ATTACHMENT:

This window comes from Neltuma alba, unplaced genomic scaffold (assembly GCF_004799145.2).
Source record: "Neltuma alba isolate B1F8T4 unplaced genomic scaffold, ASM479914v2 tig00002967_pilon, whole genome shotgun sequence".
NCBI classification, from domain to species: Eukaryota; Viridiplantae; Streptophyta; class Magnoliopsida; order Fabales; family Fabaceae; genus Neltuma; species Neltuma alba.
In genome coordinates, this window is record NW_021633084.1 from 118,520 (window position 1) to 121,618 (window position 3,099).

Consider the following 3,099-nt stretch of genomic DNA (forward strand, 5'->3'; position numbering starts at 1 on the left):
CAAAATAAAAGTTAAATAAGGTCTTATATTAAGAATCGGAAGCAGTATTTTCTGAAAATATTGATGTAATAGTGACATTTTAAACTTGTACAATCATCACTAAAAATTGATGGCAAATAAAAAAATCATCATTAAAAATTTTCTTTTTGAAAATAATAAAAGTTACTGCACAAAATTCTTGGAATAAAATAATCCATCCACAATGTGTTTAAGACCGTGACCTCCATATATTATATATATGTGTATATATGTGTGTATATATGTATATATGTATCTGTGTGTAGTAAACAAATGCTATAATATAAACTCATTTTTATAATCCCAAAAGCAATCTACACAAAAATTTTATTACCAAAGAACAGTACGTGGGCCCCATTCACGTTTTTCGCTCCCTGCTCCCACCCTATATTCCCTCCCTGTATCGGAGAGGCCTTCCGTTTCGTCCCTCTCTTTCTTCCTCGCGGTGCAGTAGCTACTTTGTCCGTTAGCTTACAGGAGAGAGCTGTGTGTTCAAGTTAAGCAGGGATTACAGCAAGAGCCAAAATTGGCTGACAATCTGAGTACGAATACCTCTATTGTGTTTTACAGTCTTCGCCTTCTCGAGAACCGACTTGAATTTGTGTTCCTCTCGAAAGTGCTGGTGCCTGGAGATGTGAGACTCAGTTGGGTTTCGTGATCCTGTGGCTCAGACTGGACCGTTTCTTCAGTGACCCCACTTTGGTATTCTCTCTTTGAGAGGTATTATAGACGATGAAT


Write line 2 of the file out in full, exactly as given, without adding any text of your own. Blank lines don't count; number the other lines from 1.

Source record: "Neltuma alba isolate B1F8T4 unplaced genomic scaffold, ASM479914v2 tig00002967_pilon, whole genome shotgun sequence".